Toblerone vs. Poundland: A Food Fight With Peaks and Troughs

LONDON — Call it the candy bar war that peaked.

When the makers of the distinctive Swiss confection Toblerone reconfigured their triangular treat last year to slim down its hallmark summits and widen the valleys between them, a potential rival — Britain’s Poundland discount chain — saw a niche in the market.

What Poundland perhaps did not anticipate was the battle of the brands that kept its new offering off the shelves while the owners of Toblerone, the giant American conglomerate Mondelez International, challenged the British company’s right to make a candy bar that looked so similar. Only in October did a three-month bout of legal arm-wrestling draw to an end. And only this week did Poundland’s bars hit the shelves — though not quite in the way the British chain had intended, and not, in their current shape at least, for long.

So what was all the fuss about?

Like Toblerone, Poundland’s version has peaks and troughs. It, too, originally came swathed in a golden wrapper with red lettering. But while the classic Toblerone bars had become lighter in weight in the reconfiguring — though their price remained the same — Poundland’s bar would be chunkier and cheaper, at one pound, or about $1.35, each.

Not, of course, that this was some crude copycat. If, as some contend, Toblerone was modeled on the soaring pyramid of a mountain — the Matterhorn on the Italian-Swiss border, which is about 14,690 feet high — Poundland’s bar was said to have been inspired by two less vertiginous hills in the English county of Shropshire near the border with Wales — the Ercall, at 460 feet, and the Wrekin, at 1,335 feet.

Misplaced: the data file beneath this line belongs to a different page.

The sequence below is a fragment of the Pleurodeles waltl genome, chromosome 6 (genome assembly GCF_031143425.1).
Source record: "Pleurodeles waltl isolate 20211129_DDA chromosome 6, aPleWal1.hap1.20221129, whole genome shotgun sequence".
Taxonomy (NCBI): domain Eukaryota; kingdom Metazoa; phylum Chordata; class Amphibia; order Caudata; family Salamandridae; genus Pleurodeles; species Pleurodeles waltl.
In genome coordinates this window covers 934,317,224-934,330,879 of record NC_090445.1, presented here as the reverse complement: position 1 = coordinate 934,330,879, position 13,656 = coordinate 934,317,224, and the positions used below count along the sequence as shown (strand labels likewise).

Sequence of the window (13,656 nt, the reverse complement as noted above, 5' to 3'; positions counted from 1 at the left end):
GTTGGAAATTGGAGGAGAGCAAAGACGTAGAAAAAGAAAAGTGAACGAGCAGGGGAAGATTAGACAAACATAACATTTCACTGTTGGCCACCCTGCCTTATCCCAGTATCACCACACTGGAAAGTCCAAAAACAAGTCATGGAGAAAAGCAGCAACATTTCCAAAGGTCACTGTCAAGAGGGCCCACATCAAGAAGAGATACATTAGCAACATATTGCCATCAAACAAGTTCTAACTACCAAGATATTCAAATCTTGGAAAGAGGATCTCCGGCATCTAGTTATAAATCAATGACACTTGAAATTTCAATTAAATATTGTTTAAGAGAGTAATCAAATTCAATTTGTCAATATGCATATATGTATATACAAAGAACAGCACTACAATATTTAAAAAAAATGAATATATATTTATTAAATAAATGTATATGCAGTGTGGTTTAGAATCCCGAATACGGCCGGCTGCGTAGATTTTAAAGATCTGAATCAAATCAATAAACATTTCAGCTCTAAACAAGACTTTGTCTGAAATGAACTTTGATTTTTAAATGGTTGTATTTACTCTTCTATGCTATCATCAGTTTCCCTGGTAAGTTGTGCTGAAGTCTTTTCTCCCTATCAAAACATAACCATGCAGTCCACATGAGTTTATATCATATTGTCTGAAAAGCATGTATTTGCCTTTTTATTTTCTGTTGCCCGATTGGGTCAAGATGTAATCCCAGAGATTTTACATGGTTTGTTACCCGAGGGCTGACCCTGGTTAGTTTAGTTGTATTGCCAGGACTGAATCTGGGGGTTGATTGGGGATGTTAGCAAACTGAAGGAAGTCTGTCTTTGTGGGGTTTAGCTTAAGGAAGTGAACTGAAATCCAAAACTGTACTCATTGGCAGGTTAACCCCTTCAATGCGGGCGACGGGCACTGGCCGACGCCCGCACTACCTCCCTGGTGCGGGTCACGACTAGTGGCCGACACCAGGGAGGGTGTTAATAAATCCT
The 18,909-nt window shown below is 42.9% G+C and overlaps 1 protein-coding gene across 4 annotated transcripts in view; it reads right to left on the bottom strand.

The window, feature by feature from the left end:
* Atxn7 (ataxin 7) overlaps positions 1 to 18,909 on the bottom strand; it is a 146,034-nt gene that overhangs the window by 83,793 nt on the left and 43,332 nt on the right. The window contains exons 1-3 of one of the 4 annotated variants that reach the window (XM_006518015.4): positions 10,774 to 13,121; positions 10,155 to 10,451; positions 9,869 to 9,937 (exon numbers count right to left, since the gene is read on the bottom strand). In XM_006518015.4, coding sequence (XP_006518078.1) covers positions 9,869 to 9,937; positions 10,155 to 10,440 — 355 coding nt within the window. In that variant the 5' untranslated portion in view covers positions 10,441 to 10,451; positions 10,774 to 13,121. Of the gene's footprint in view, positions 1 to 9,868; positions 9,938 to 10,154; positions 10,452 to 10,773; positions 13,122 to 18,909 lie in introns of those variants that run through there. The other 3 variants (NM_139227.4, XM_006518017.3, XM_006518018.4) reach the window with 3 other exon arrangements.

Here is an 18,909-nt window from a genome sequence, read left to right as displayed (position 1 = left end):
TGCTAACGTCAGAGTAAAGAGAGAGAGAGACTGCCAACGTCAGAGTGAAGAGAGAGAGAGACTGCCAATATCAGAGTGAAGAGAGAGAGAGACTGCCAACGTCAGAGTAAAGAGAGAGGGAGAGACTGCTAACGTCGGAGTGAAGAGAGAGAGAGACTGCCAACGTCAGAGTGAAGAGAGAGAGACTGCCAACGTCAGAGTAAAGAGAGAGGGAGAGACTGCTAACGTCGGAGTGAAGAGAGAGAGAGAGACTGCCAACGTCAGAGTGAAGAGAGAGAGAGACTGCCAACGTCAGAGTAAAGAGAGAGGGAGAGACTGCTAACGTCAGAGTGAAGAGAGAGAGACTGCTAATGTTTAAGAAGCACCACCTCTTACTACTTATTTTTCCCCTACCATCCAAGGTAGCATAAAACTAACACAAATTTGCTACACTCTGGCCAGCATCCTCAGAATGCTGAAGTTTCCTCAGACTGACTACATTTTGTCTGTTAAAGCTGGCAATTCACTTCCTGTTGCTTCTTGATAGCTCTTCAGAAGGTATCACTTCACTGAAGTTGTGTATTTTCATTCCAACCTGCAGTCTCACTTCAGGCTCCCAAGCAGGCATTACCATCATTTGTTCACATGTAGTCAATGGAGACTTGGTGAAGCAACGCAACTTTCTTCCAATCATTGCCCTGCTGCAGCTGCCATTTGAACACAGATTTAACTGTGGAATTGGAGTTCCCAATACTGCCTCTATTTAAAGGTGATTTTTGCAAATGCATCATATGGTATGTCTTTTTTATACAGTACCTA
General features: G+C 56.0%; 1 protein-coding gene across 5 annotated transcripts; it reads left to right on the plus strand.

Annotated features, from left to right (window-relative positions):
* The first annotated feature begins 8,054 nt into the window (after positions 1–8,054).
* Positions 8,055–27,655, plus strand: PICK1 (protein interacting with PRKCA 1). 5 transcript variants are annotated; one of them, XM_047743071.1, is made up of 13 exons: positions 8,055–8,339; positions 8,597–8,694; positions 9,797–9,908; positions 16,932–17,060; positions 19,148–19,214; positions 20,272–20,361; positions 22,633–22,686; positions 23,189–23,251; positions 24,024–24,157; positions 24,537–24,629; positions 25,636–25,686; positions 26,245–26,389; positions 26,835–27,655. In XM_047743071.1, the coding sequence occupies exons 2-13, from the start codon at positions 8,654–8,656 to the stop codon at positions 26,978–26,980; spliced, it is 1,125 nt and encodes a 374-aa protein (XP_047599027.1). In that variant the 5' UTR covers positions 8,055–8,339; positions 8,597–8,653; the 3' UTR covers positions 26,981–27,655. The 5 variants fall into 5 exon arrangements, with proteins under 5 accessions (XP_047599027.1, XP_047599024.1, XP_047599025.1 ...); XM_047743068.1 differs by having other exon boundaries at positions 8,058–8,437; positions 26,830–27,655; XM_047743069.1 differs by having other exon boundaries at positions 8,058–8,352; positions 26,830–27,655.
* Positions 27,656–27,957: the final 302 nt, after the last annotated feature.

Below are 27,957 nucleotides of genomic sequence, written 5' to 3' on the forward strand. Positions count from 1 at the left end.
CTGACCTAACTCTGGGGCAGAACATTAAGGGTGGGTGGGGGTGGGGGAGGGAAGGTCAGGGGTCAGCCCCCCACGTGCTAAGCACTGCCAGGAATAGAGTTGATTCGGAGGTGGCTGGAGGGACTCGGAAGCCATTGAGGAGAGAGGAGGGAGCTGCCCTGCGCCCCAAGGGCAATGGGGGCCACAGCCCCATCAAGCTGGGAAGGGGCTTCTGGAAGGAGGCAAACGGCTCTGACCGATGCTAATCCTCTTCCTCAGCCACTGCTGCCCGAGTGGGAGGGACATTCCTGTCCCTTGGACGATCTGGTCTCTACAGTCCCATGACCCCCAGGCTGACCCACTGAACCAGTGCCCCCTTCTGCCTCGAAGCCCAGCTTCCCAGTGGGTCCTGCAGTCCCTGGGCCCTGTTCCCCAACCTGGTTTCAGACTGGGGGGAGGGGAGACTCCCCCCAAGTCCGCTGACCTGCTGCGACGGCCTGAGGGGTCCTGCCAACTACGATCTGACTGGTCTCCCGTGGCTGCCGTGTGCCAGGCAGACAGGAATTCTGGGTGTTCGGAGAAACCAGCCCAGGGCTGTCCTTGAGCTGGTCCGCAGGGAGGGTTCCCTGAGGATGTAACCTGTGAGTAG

Hence the shape of the Poundland bar, with a double set of summits between each valley.

And hence its name: Twin Peaks, with what Poundland called “a distinctive British flavor compared to Toblerone’s Swiss chocolate nougat.”

Not only that, Poundland asserted, Toblerone had lost its right to exclusivity since it had ceased to be distinctive enough to claim a valid trademark.

Mondelez hit back: Toblerone, it said, was “one of the most loved, unique, best-value Swiss-made chocolate products in the world. Its high quality special Swiss recipe and triangular peaks have been delighting people around the world since 1908, and we believe will continue to do so for future generations of chocolate lovers too.”

Nonetheless, there was some compromise.

Poundland, part of the multinational retailer Steinhoff International, had delayed introducing the bar in July. But, after negotiations with Mondelez, it was permitted to begin selling in its nearly 900 stores on Monday the 500,000 bars already in production — provided it changed the background color of their wrappers from gold to blue. And the lettering was changed: to gold, from the original red.

Once the initial 500,000 bars have been sold, Poundland said in a news release, it will “revise the shape” so that the bar “better represents the outline of the Wrekin and Ercall hills.”

As seen on New York Times

Header image Wikipedia